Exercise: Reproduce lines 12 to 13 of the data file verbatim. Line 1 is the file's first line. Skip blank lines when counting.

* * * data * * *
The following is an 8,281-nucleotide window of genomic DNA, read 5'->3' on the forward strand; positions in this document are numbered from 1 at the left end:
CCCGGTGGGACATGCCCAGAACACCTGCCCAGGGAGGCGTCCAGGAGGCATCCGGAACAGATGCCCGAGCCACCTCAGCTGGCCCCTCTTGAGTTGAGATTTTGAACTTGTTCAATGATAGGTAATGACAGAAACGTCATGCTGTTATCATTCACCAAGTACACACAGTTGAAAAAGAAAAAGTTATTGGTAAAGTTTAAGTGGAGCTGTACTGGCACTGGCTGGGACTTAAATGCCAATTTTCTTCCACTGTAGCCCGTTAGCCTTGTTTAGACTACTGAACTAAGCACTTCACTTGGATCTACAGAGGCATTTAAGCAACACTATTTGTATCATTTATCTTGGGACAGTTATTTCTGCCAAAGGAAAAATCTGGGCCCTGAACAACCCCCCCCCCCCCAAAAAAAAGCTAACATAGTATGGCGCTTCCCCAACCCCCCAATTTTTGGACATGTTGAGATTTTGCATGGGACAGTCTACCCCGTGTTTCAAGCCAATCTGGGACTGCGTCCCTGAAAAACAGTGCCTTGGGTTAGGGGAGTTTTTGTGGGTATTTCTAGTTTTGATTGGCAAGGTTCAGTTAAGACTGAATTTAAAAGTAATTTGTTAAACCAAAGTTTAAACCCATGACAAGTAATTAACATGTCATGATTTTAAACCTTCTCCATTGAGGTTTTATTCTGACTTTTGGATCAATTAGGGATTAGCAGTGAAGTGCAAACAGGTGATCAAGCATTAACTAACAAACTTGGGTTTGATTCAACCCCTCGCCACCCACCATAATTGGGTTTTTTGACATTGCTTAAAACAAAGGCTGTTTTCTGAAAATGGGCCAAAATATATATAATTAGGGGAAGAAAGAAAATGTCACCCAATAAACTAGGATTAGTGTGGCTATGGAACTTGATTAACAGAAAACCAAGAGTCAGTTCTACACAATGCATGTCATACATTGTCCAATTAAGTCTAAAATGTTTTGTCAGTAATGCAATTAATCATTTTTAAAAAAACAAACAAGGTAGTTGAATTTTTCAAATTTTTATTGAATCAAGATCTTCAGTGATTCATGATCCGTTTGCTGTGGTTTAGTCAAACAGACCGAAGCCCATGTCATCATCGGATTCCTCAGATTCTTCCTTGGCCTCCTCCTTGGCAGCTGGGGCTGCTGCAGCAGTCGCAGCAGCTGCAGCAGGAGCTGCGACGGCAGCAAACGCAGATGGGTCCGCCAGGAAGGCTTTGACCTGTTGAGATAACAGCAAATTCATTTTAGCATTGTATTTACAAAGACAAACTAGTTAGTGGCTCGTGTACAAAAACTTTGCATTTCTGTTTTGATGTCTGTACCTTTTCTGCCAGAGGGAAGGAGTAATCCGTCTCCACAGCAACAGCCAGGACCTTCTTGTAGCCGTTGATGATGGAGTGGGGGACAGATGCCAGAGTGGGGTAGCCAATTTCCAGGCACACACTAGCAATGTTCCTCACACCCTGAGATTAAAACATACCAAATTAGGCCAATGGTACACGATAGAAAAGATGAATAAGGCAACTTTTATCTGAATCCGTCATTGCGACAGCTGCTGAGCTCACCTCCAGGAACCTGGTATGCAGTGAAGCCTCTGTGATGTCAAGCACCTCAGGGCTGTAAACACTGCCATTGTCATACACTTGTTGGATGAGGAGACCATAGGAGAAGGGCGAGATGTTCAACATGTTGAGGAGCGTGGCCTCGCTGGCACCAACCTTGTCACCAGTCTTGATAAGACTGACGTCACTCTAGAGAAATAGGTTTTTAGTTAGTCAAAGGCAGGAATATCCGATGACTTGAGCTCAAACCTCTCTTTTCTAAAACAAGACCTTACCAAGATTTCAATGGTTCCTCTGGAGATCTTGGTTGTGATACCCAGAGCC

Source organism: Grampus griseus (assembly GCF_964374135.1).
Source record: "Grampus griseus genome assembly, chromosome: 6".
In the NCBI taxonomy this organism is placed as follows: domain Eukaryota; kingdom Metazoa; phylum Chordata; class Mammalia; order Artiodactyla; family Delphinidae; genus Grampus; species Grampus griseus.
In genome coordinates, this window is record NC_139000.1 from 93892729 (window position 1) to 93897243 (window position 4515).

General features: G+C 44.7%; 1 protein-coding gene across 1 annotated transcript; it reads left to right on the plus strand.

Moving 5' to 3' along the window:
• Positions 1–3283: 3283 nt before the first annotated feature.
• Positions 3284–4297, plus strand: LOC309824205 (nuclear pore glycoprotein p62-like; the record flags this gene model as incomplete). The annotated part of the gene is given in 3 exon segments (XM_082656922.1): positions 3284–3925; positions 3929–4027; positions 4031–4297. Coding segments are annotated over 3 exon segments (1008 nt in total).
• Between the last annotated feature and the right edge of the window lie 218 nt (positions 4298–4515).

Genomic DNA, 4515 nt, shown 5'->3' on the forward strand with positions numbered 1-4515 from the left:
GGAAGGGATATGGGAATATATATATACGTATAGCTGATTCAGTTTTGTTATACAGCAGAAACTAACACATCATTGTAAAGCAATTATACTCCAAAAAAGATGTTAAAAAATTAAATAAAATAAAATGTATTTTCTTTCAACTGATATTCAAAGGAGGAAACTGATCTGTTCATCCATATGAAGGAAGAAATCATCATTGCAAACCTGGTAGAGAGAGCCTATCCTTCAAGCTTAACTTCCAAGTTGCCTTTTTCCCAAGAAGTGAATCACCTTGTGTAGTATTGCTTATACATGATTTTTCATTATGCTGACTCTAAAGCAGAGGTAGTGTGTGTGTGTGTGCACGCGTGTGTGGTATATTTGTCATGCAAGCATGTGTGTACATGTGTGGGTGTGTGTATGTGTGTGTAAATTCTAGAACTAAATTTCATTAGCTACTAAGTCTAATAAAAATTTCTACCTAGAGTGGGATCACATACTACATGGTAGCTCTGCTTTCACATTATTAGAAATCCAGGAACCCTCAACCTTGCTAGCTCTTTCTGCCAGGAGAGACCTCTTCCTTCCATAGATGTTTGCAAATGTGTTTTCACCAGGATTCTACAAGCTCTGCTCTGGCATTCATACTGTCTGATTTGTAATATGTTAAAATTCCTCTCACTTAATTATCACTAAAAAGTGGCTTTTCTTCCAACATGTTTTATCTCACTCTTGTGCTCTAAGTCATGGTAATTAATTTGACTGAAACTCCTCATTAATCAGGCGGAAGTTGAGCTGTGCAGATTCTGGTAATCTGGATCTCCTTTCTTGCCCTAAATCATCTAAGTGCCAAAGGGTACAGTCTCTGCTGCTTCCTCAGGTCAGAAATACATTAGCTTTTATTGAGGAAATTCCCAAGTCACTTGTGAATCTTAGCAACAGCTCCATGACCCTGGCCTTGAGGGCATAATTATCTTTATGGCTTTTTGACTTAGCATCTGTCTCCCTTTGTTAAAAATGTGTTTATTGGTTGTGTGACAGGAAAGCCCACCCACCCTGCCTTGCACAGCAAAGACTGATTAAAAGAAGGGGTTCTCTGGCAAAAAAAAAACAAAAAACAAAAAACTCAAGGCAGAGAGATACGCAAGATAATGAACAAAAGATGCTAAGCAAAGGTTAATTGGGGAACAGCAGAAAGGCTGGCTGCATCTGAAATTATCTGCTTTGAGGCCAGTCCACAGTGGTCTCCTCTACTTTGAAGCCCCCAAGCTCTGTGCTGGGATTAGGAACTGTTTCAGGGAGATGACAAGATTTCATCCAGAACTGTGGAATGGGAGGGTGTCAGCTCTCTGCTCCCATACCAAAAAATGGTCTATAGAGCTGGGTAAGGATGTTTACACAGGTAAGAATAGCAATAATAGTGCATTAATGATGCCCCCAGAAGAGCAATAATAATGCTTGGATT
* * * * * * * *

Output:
Genomic DNA, 4515 nt, shown 5'->3' on the forward strand with positions numbered 1-4515 from the left:
GGAAGGGATATGGGAATATATATATACGTATAGCTGATTCAGTTTTGTTATACAGCAGAAACTAACACATCATTGTAAAGCAATTATACTCCAAAAAAGATGTTAAAAAATTAAATAAAATAAAATGTATTTTCTTTCAACTGATATTCAAAGGAGGAAACTGATCTGTTCATCCATATGAAGGAAGAAATCATCATTGCAAACCTGGTAGAGAGAGCCTATCCTTCAAGCTTAACTTCCAAGTTGCCTTTTTCCCAAGAAGTGAATCACCTTGTGTAGTATTGCTTATACATGATTTTTCATTATGCTGACTCTAAAGCAGAGGTAGTGTGTGTGTGTGTGCACGCGTGTGTGGTATATTTGTCATGCAAGCATGTGTGTACATGTGTGGGTGTGTGTATGTGTGTGTAAATTCTAGAACTAAATTTCATTAGCTACTAAGTCTAATAAAAATTTCTACCTAGAGTGGGATCACATACTACATGGTAGCTCTGCTTTCACATTATTAGAAATCCAGGAACCCTCAACCTTGCTAGCTCTTTCTGCCAGGAGAGACCTCTTCCTTCCATAGATGTTTGCAAATGTGTTTTCACCAGGATTCTACAAGCTCTGCTCTGGCATTCATACTGTCTGATTTGTAATATGTTAAAATTCCTCTCACTTAATTATCACTAAAAAGTGGCTTTTCTTCCAACATGTTTTATCTCACTCTTGTGCTCTAAGTCATGGTAATTAATTTGACTGAAACTCCTCATTAATCAGGCGGAAGTTGAGCTGTGCAGATTCTGGTAATCTGGATCTCCTTTCTTGCCCTAAATCATCTAAGTGCCAAAGGGTACAGTCTCTGCTGCTTCCTCAGGTCAGAAATACATTAGCTTTTATTGAGGAAATTCCCAAGTCACTTGTGAATCTTAGCAACAGCTCCATGACCCTGGCCTTGAGGGCATAATTATCTTTATGGCTTTTTGACTTAGCATCTGTCTCCCTTTGTTAAAAATGTGTTTATTGGTTGTGTGACAGGAAAGCCCACCCACCCTGCCTTGCACAGCAAAGACTGATTAAAAGAAGGGGTTCTCTGGCAAAAAAAAAACAAAAAACAAAAAACTCAAGGCAGAGAGATACGCAAGATAATGAACAAAAGATGCTAAGCAAAGGTTAATTGGGGAACAGCAGAAAGGCTGGCTGCATCTGAAATTATCTGCTTTGAGGCCAGTCCACAGTGGTCTCCTCTACTTTGAAGCCCCCAAGCTCTGTGCTGGGATTAGGAACTGTTTCAGGGAGATGACAAGATTTCATCCAGAACTGTGGAATGGGAGGGTGTCAGCTCTCTGCTCCCATACCAAAAAATGGTCTATAGAGCTGGGTAAGGATGTTTACACAGGTAAGAATAGCAATAATAGTGCATTAATGATGCCCCCAGAAGAGCAATAATAATGCTTGGATT